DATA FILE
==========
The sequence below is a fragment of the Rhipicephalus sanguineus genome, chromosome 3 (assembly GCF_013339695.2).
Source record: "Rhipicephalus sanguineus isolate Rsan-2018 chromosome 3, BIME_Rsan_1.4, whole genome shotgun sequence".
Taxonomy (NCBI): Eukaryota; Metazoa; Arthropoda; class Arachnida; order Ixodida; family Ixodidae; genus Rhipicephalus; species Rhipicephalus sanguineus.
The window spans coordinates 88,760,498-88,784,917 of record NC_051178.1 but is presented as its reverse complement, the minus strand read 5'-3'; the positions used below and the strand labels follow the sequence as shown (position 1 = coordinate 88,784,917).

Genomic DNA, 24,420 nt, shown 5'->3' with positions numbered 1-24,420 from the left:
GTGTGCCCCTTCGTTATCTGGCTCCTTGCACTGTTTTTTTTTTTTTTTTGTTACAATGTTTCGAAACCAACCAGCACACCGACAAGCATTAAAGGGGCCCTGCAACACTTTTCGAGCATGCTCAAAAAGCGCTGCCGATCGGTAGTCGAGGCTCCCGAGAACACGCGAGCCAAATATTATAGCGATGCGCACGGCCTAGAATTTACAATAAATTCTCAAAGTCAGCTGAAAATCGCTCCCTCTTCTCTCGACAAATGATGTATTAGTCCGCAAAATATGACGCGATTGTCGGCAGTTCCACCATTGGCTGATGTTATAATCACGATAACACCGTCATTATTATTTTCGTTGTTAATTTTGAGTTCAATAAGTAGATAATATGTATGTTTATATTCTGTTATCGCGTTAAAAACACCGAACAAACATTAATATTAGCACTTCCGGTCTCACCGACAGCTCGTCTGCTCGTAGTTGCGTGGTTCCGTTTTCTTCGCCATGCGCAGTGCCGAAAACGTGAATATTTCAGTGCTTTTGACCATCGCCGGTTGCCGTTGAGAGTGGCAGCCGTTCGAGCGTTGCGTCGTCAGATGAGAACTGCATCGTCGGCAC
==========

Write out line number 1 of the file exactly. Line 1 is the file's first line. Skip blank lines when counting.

The sequence below is a fragment of the Rhipicephalus sanguineus genome, chromosome 3 (assembly GCF_013339695.2).